Prevent Sexual Assault on College Campuses and in the Military
A CALL TO MEN on Campus is the organization’s outreach to colleges and universities. A CALL TO MEN on Campus works with administrators, student leaders, the student body and the community at large to facilitate conversations and provide education on methods and strategies to prevent sexual assault, violence and discrimination on college campuses. It is ideal for Greek and fraternal organizations, student athletes, coaching staff, incoming freshman, non-traditional students, international students, women’s centers and faculty.
In 2015, the Association of American Universities released a survey finding more than 20 percent (1 in 5) of female undergraduates at prominent universities said they were victims of sexual assault and misconduct. The prevalence of rape culture and sexual assault on college campuses is one of the most frequently discussed and written about topics relating to higher education today. Title IX requires colleges and universities to provide students effective protection against discrimination based on sex, and A CALL TO MEN on Campus meets that requirement.
A CALL TO MEN on Campus has educated more than 100,000 students and 12,000 faculty members from hundreds of colleges and universities across the country. Through engaging and interactive lectures and workshops, A CALL TO MEN on Campus empowers students, particularly young men, to prevent sexual assault, violence and discrimination.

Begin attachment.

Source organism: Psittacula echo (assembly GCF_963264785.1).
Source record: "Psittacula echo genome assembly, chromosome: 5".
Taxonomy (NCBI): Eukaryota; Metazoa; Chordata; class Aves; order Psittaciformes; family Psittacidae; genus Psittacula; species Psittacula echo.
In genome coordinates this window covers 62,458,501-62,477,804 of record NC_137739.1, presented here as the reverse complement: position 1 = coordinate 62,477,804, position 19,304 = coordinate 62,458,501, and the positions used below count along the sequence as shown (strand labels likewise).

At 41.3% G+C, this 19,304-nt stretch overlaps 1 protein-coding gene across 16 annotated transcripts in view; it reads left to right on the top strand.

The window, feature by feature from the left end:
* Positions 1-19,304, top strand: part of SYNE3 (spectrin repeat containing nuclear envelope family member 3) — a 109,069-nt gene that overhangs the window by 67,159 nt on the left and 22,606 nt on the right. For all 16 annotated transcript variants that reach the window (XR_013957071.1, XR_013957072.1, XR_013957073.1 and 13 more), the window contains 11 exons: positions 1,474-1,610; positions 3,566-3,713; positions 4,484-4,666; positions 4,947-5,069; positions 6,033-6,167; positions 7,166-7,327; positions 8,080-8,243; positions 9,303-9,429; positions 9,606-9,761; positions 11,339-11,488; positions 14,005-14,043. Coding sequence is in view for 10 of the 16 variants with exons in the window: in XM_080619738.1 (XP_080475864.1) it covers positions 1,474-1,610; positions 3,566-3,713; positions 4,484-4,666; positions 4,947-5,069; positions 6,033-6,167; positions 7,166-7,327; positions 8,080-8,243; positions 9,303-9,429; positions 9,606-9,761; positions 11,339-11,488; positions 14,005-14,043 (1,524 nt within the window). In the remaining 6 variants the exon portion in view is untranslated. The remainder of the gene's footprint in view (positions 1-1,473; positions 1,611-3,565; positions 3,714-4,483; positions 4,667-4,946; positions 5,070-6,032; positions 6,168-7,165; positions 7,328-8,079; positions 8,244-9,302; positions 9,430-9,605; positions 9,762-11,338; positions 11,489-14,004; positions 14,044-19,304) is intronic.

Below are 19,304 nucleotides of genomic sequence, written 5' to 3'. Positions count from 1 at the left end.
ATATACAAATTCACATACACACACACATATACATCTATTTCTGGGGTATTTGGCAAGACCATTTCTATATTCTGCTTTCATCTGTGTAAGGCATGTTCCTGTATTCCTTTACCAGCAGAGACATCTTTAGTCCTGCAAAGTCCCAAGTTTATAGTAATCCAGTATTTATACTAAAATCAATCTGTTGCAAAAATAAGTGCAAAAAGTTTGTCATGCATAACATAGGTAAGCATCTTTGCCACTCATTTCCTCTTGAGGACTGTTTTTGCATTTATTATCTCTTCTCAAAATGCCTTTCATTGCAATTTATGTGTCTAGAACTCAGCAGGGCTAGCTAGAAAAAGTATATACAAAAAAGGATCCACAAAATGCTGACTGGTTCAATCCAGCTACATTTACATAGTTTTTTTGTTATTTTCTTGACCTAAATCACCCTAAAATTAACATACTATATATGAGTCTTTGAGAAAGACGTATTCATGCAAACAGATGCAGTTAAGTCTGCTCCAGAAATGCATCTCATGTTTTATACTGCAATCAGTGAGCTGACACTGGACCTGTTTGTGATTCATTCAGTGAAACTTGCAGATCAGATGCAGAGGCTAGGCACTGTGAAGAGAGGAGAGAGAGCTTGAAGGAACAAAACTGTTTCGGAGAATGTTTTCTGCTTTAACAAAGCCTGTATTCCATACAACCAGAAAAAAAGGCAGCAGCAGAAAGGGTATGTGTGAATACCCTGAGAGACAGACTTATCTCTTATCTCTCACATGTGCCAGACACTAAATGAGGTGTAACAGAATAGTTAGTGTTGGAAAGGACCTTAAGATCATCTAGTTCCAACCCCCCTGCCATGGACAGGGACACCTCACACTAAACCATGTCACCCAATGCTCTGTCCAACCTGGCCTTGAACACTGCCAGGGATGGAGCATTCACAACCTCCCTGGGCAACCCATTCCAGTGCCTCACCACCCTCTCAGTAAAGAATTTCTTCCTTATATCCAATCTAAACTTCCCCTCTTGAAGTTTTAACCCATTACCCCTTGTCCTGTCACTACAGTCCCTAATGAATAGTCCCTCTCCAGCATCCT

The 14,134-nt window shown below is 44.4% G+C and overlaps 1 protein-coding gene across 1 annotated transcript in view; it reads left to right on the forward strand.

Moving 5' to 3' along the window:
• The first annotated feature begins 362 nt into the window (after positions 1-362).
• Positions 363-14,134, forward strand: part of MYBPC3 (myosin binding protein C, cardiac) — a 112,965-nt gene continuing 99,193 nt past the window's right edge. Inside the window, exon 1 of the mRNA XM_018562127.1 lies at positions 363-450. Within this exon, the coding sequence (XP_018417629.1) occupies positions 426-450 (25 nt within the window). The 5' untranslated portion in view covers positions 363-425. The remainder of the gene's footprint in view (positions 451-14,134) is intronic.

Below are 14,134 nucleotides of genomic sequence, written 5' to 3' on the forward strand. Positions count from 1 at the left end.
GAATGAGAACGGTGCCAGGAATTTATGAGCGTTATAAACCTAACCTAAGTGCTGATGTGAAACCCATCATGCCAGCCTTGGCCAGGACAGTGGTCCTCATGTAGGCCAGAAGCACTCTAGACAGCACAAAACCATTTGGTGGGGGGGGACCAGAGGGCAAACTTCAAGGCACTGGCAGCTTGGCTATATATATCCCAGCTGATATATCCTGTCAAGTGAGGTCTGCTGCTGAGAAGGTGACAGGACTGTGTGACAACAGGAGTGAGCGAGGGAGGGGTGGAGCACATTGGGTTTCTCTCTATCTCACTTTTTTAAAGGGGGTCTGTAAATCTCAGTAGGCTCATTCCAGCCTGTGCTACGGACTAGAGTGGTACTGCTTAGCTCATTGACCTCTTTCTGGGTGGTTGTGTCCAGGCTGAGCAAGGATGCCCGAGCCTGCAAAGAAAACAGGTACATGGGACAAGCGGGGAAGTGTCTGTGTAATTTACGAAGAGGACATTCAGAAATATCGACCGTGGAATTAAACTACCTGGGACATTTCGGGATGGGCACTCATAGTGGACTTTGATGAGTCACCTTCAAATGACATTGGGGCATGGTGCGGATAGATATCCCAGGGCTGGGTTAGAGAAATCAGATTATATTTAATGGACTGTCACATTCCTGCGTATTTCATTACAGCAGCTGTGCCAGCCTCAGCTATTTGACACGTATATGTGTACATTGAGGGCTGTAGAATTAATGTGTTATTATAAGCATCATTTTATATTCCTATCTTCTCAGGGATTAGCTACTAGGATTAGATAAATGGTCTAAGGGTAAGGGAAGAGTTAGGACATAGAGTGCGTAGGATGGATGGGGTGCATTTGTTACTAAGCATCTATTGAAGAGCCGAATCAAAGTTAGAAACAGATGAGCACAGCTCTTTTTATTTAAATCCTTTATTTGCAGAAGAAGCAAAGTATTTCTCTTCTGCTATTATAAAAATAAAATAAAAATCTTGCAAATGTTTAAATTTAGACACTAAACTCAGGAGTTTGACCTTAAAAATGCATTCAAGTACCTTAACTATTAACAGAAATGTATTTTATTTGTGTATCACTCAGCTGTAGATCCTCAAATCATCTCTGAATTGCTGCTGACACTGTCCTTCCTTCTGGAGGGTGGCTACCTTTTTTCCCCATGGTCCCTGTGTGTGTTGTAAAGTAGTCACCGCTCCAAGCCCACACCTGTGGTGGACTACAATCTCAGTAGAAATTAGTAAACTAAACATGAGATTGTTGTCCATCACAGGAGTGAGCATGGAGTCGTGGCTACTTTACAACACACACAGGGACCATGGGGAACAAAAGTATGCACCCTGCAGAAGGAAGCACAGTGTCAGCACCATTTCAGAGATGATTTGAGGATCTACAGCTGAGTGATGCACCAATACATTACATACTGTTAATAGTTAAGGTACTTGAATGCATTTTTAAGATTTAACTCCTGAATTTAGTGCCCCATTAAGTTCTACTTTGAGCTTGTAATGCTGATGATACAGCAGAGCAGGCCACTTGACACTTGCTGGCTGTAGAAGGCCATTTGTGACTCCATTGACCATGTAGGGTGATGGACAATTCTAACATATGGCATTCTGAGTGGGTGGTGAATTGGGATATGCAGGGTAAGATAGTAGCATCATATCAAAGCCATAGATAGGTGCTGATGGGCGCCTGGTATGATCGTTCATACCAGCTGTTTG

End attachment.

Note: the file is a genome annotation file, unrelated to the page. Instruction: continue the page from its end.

A CALL TO MEN’s outreach to military installations is modeled much the same way. With trainers who have military backgrounds, extensive military experience and specialize in military culture, A CALL TO MEN presents effective education and prevention strategies that address the unique, hyper masculine and intensely stressful environments typical to the military experience. The organization has reached more than 20 military bases and installations to date.
According to the Department of Defense, 20,300 members of the military (10,600+ men and 9,600+ women) were sexually assaulted in 2014, 90 percent of which were in a military setting, mostly by a higher-ranking service member who knew the victim. Further, 86 percent of victims did not report the crime.
The organization’s approach is grounded in the social ecological model, advocated by the Centers for Disease Control, as a framework for primary prevention of gender-based violence, and supports the United Nations’ 2030 Agenda for Sustainable Development (Goal 5: Gender Equality).